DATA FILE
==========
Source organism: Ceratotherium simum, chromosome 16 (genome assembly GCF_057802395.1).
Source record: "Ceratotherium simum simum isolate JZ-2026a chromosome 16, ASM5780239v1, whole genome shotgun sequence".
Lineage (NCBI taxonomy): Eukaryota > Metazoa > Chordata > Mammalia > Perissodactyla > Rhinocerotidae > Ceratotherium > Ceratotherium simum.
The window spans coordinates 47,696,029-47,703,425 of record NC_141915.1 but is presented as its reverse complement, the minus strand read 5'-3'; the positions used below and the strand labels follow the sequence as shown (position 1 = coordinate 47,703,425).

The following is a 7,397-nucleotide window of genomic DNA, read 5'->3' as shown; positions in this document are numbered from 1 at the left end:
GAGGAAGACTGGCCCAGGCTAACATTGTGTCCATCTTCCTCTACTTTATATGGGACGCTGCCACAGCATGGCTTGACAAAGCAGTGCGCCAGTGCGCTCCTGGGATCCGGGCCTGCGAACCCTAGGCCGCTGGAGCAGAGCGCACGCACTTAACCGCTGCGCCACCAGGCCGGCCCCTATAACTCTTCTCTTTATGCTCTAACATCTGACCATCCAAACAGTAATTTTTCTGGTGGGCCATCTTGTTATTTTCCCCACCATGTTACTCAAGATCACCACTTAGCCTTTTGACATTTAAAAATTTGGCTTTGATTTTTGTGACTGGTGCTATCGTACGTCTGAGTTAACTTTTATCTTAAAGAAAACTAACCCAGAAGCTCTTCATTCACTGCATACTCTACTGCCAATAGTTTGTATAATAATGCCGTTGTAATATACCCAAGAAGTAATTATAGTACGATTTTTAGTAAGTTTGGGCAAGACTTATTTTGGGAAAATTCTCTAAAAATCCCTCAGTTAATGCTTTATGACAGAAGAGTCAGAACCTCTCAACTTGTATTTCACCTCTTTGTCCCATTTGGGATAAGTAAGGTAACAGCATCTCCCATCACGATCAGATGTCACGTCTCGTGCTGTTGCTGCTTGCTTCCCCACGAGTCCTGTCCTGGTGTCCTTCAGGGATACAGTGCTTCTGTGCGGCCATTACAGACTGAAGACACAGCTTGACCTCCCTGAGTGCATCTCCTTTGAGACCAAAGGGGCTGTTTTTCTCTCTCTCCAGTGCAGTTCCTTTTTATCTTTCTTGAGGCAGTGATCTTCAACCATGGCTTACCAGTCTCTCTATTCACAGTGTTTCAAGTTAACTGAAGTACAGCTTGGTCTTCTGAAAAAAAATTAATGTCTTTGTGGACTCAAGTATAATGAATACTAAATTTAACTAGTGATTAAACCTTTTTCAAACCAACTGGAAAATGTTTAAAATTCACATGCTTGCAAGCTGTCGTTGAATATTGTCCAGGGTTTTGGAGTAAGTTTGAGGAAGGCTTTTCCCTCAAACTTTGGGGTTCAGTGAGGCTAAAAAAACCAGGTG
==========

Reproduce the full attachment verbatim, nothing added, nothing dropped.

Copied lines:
Source organism: Ceratotherium simum, chromosome 16 (genome assembly GCF_057802395.1).
Source record: "Ceratotherium simum simum isolate JZ-2026a chromosome 16, ASM5780239v1, whole genome shotgun sequence".
Lineage (NCBI taxonomy): Eukaryota > Metazoa > Chordata > Mammalia > Perissodactyla > Rhinocerotidae > Ceratotherium > Ceratotherium simum.
The window spans coordinates 47,696,029-47,703,425 of record NC_141915.1 but is presented as its reverse complement, the minus strand read 5'-3'; the positions used below and the strand labels follow the sequence as shown (position 1 = coordinate 47,703,425).

The following is a 7,397-nucleotide window of genomic DNA, read 5'->3' as shown; positions in this document are numbered from 1 at the left end:
GAGGAAGACTGGCCCAGGCTAACATTGTGTCCATCTTCCTCTACTTTATATGGGACGCTGCCACAGCATGGCTTGACAAAGCAGTGCGCCAGTGCGCTCCTGGGATCCGGGCCTGCGAACCCTAGGCCGCTGGAGCAGAGCGCACGCACTTAACCGCTGCGCCACCAGGCCGGCCCCTATAACTCTTCTCTTTATGCTCTAACATCTGACCATCCAAACAGTAATTTTTCTGGTGGGCCATCTTGTTATTTTCCCCACCATGTTACTCAAGATCACCACTTAGCCTTTTGACATTTAAAAATTTGGCTTTGATTTTTGTGACTGGTGCTATCGTACGTCTGAGTTAACTTTTATCTTAAAGAAAACTAACCCAGAAGCTCTTCATTCACTGCATACTCTACTGCCAATAGTTTGTATAATAATGCCGTTGTAATATACCCAAGAAGTAATTATAGTACGATTTTTAGTAAGTTTGGGCAAGACTTATTTTGGGAAAATTCTCTAAAAATCCCTCAGTTAATGCTTTATGACAGAAGAGTCAGAACCTCTCAACTTGTATTTCACCTCTTTGTCCCATTTGGGATAAGTAAGGTAACAGCATCTCCCATCACGATCAGATGTCACGTCTCGTGCTGTTGCTGCTTGCTTCCCCACGAGTCCTGTCCTGGTGTCCTTCAGGGATACAGTGCTTCTGTGCGGCCATTACAGACTGAAGACACAGCTTGACCTCCCTGAGTGCATCTCCTTTGAGACCAAAGGGGCTGTTTTTCTCTCTCTCCAGTGCAGTTCCTTTTTATCTTTCTTGAGGCAGTGATCTTCAACCATGGCTTACCAGTCTCTCTATTCACAGTGTTTCAAGTTAACTGAAGTACAGCTTGGTCTTCTGAAAAAAAATTAATGTCTTTGTGGACTCAAGTATAATGAATACTAAATTTAACTAGTGATTAAACCTTTTTCAAACCAACTGGAAAATGTTTAAAATTCACATGCTTGCAAGCTGTCGTTGAATATTGTCCAGGGTTTTGGAGTAAGTTTGAGGAAGGCTTTTCCCTCAAACTTTGGGGTTCAGTGAGGCTAAAAAAACCAGGTG